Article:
How is it possible that the market can manipulate so strongly? Because it has and is imposing a hero image on society, leading to a huge overvaluation of ‘heroic’ individualism reached through consumption and competition, in which a person is happy, healthy, young, beautiful, rich and independent. If he/she is not the above, a person is perceived less worthy. This is the hidden message. But of course, the majority of people is not happy, healthy, young, beautiful, rich and independent, or at least not of all these at the same time. Again, false identity formation is triggered with clear aspects of addictive consumerism. After all, nobody wants to be less worthy…

Equal opportunities

In many DFES-countries the notion of equal opportunities is very important. But for genuinely equal opportunities a level playfield in society is a prerequisite, and that does not exist. Neither in education, nor in (financial) appreciation of the different professions. In a system where education has to be paid for by its recipients, resulting in a huge debt for those from non-rich families, the notion of equal opportunities simply does not hold. In a system where many jobs are roughly underpaid whereas for others the sky is the limit, the notion of equal opportunities does not hold either: in order to ‘succeed’ and become a ‘hero’, a person will be tempted to pursue a position that does not suit him/her. But nevertheless the notion of equal opportunities remains strongly interwoven in the fabric of many societies, esp. in the old DFES countries. Therefore many people are led to believe that equal opportunities do in fact exist. As a result they (unconsciously) blame themselves for not ‘succeeding’ in life, for not becoming a ‘hero’.

Roots of populism

All of the above leads to a semi- or unconscious sense of powerlessness, insecurity, inferiority, being a loser, mental paralysis and/or anger and stubbornness in many people. In order to break away from this unpleasant state of mind, a couple of strong psychological mechanisms start to play a role: 1) projection and projection identification leading to a borrowed (weak) identity and docility or followership, 2) reinvention and retreat into one’s historic group or ‘tribe’ while emphasizing its identity and importance, and 3) true or false victimhood combined with the designation of a scapegoat.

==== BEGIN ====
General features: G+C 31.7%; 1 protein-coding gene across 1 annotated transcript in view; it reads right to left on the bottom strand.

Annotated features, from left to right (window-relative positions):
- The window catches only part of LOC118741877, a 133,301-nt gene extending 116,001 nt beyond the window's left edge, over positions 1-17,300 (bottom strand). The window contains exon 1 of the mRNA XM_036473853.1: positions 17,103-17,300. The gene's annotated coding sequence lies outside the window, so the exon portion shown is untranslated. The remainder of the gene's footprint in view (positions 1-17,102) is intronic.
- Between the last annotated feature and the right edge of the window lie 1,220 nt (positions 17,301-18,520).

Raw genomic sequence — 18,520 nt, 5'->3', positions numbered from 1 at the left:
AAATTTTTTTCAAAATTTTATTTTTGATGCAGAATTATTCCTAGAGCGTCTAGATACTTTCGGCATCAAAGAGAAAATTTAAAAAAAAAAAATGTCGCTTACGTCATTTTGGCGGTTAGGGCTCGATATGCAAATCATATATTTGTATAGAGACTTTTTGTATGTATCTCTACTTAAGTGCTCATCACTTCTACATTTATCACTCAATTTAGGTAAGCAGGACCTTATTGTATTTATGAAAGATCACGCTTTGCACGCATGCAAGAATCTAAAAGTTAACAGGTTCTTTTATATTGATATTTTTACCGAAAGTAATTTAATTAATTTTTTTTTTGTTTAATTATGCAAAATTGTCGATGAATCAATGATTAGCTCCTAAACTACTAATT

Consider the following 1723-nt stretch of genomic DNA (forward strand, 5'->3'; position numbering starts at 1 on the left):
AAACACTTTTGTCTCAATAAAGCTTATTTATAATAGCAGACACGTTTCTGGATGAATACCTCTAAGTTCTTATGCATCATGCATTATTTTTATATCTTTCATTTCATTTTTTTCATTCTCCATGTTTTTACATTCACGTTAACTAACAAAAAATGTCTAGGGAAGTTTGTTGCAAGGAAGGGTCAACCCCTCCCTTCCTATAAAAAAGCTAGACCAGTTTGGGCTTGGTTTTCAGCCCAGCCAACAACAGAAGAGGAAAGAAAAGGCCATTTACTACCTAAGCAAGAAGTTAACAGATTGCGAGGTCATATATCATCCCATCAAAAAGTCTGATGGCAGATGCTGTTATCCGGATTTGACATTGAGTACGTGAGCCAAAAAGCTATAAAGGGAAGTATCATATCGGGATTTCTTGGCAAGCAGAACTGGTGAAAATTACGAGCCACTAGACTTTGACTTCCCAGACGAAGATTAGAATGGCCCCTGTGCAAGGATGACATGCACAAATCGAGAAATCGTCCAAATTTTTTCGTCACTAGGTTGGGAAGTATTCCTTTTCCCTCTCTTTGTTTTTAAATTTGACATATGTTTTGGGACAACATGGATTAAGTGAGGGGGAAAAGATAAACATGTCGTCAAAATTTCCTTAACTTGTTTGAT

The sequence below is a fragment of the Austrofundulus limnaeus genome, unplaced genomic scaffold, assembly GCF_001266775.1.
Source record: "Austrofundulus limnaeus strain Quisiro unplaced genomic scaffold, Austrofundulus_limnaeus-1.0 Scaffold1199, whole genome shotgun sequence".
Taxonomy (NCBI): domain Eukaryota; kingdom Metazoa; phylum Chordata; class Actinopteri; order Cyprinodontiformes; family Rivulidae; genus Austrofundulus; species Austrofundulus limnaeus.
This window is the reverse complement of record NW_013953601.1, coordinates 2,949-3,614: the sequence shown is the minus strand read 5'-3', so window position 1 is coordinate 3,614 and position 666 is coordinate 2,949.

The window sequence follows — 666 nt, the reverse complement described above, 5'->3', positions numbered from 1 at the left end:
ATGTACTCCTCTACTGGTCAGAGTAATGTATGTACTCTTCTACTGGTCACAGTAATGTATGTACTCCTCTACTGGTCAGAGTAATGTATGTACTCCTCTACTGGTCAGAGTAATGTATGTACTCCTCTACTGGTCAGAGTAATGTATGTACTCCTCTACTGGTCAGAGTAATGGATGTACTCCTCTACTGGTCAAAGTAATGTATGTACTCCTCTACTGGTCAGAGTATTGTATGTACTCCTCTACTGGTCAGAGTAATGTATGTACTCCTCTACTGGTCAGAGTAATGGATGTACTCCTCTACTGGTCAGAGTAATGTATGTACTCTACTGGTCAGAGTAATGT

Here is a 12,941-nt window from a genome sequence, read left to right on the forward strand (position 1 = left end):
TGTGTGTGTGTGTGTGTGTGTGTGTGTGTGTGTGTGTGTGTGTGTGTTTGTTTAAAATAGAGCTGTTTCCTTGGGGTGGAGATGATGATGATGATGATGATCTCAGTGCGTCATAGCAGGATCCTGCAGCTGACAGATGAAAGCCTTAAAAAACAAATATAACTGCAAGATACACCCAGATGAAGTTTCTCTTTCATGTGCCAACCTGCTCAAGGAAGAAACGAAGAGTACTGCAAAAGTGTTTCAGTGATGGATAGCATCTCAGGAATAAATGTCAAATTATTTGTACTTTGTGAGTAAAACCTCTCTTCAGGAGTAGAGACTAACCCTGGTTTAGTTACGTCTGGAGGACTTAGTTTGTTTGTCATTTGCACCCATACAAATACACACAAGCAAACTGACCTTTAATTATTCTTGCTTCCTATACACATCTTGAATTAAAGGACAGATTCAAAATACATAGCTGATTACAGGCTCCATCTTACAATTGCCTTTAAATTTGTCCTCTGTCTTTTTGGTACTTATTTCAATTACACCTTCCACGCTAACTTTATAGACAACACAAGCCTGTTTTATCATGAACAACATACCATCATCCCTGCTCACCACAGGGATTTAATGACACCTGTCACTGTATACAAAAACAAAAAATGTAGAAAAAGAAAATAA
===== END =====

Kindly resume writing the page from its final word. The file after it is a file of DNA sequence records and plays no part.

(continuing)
Here lie the roots of populism which is on the rise in many countries. Populists are likely to resort to borrowed identities while following ‘strong men’, stress the historic culture and identity of their home group or nation, and feel victimized by and oppose other groups such as immigrants.

This process can be perceived as a regression, similar to a psychological regression as a result of trauma, stress or fear.

Identity politics’, called that way in the social debate, basically focuses on 2) and 3). However 1) is also important as this article will elaborate further.

4. A psycho-social approach

Competition and heroism

Why are the mores of the corporate world so appealing to so many? Because the corporate world embodies and advertises the prototype of the hero: independent and strong, healthy and wealthy, a good competitor and a winner. In many, certainly in old DFES-societies, the psychological pressure to become a winner-hero is very strong and embedded in the psycho-social fabric. Hence everybody likes to identify with the winner-hero, as it offers a feeling of empowerment and invincibility, and a pleasant (but false) sense of identity. This also explains the incredible influence of sports- and pop music ‘hero’s’ and the degree of identification with these people which borders on hysteria. Social media amplify this effect to unimaginable proportions.